The current low interest rates provide several strategic financial and wealth transfer planning opportunities. Refinancing your home mortgage is clearly the most obvious opportunity, but let's explore others.

Family Loans. You may lend money to a family member (such as a child), and that loan will not constitute a gift to that child if adequate interest is charged. If that child invests the money and earns a better return than the interest charged, that excess passes to the child free of estate and gift tax.

Alternatively, you may sell a valuable asset (such as a business interest) to a child on the installment payment plan, and the purchase price may be discounted if a fractional interest is sold. The leveraging effect of the discount and the low interest rate can be significant.

Sale to a Grantor Trust. Besides making a direct sale to a child, you may sell your closely held business interest to an irrevocable grantor trust created for the benefit of that child. In this transaction, the trust purchases your business interest in exchange for a promissory note. If structured properly, this strategy allows you to fix the value of your stock for estate tax purposes while allowing the growth and value to pass onto your younger family members without losing control.

During your lifetime, there are no income tax consequences related to the sale because the sale is disregarded – you and your grantor trust are deemed to be a single taxpayer. No capital gain or loss on the sale is recognized. Interest payments made result in no income recognition to you. The asset sold to the trust, however, receives no step-up in basis due to the sale. By back-end loading installment payments through the use of a balloon payment, the trust may be further leveraged because the assets that would otherwise be used to pay the installment note are retained in trust and leveraged to maximize growth and income within the trust. The trust uses the available cash flow from the business interest to service the note.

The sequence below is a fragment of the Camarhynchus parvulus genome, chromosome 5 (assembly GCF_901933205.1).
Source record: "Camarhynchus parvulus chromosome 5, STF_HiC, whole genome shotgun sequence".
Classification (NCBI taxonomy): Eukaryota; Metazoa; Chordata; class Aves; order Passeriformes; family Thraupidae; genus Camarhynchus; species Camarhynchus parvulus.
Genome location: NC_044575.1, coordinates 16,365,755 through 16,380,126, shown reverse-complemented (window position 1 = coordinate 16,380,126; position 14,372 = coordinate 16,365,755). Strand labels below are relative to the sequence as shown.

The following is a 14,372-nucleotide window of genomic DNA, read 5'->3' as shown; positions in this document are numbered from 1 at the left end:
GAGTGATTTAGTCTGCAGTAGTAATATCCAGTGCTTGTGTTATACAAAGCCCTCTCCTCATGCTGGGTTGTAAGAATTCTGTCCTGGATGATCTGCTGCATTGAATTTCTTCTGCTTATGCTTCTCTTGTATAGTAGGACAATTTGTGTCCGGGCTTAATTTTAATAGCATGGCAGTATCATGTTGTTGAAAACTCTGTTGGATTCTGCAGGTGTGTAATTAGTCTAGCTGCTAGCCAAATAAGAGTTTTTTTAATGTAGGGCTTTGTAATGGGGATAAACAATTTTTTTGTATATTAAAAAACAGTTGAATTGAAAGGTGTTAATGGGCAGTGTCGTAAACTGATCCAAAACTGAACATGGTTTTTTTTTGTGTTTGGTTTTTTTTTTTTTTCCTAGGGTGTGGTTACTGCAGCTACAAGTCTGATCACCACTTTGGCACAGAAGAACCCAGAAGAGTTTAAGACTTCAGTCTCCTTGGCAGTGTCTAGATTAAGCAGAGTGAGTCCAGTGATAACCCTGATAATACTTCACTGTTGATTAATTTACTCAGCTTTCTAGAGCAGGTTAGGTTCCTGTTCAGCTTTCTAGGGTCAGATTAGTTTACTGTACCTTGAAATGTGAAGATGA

Determining the Interest Rate. Any intra-family loan transaction that uses the “applicable federal rate” for the interest charged will not be treated as a partial gift, thereby allowing both the family lender and borrower to escape adverse gift and income tax consequences.

Every month, the Internal Revenue Service computes and publishes the applicable rate tables. Essentially, there are three rates: a short-term rate, a mid-term rate, and a long-term rate. Which rate applies depends upon the length of the loan. The short-term rate applies to loans less than three years. The mid-term rate applies to loans between three and nine years. The long-term rate applies to loans longer than nine years. Each rate varies slightly depending on whether payments are paid annually, semi-annually, quarterly or monthly. Generally, the longer the term the higher the interest rate will be. For September, the annual short-term rate is 0.26%, the mid-term rate 1.63%, and the long-term rate 3.57%.

For most intra-family loan transactions the term will be between three and nine years, meaning that the mid-term rate applies. Typically, that term will allow the borrower (usually the child or the child's trust) sufficient time to repay the family lender (usually the parent or grandparent).

Summary. Intra-family loan transactions are an effective way to transfer wealth down a generation with no gift tax cost. Additionally, these planning strategies are quite straightforward and simple. Most of them involve a simple written promissory note. If your family may benefit from such loan transactions, please contact us.

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